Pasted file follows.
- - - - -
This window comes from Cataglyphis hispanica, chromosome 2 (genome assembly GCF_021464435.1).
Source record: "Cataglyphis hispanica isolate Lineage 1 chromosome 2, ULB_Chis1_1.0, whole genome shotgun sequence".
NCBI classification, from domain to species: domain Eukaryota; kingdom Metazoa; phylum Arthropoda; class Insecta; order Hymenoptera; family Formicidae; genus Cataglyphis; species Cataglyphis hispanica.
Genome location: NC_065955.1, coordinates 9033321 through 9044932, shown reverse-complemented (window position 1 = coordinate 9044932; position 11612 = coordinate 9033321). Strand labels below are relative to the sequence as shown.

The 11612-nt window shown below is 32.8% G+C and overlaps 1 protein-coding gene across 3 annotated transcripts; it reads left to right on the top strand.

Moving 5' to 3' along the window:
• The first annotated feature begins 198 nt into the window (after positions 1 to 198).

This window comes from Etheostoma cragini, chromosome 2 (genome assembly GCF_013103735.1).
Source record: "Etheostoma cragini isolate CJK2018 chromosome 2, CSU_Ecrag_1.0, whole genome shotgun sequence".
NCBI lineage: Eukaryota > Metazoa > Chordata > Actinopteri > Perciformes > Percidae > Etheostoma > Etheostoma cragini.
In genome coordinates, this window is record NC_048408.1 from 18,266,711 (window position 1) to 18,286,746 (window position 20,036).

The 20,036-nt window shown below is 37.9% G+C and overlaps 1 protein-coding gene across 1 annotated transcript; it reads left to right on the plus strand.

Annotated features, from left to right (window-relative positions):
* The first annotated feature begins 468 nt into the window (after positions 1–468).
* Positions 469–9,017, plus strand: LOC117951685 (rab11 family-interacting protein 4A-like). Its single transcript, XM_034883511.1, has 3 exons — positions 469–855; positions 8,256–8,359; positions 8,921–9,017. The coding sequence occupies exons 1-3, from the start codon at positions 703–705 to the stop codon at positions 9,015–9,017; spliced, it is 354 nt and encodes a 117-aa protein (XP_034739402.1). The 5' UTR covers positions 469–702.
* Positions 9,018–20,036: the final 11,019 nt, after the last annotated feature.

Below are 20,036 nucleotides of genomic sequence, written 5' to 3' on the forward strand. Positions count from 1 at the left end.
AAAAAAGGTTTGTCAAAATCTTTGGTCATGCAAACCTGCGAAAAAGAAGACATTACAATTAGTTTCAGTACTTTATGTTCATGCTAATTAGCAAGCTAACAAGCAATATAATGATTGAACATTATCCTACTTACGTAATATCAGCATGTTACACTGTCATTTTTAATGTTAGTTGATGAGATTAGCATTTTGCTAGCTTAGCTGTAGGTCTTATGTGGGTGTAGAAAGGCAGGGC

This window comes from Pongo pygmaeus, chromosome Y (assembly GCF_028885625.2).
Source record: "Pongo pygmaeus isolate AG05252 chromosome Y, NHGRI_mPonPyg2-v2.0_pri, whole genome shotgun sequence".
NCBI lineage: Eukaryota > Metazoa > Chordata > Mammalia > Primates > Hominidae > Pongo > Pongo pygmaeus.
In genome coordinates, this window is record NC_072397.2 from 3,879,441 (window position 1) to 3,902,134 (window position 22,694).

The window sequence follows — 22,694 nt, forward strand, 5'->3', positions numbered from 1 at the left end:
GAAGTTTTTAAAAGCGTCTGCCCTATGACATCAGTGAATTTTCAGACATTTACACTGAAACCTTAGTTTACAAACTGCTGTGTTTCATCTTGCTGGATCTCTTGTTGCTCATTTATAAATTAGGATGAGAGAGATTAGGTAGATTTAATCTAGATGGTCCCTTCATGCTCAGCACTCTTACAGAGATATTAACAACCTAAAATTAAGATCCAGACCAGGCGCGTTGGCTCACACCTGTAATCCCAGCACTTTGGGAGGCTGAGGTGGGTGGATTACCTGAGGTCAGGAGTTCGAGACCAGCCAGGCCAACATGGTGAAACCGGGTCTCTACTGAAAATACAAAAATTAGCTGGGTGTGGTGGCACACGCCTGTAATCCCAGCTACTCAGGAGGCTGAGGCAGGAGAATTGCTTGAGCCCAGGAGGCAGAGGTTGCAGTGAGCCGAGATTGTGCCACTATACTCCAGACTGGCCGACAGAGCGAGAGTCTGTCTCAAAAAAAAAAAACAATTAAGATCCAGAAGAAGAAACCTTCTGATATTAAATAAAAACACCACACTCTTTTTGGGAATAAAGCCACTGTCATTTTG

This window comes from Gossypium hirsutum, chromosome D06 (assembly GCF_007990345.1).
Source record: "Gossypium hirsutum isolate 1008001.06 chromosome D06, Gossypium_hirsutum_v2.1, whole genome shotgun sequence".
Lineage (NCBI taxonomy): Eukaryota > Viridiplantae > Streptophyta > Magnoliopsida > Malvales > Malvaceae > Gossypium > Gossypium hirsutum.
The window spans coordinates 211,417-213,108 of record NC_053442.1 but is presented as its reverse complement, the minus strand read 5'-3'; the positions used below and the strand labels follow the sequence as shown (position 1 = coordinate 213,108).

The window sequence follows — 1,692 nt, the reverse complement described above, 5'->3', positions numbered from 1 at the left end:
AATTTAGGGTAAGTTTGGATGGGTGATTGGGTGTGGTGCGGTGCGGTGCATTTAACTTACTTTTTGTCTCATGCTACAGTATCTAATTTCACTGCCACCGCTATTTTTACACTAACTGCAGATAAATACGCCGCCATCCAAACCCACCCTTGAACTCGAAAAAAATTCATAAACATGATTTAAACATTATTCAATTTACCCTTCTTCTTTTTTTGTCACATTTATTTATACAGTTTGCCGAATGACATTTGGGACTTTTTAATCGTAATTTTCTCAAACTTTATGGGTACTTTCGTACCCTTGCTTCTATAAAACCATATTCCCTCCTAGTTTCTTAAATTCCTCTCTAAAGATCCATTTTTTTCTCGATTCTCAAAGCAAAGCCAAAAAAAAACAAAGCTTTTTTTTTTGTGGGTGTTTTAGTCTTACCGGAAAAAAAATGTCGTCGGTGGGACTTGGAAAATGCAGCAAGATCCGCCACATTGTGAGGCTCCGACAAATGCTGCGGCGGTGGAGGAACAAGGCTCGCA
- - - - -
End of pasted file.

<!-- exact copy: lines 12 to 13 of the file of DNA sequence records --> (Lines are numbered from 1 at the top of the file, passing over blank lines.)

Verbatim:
The 20,036-nt window shown below is 37.9% G+C and overlaps 1 protein-coding gene across 1 annotated transcript; it reads left to right on the plus strand.

Annotated features, from left to right (window-relative positions):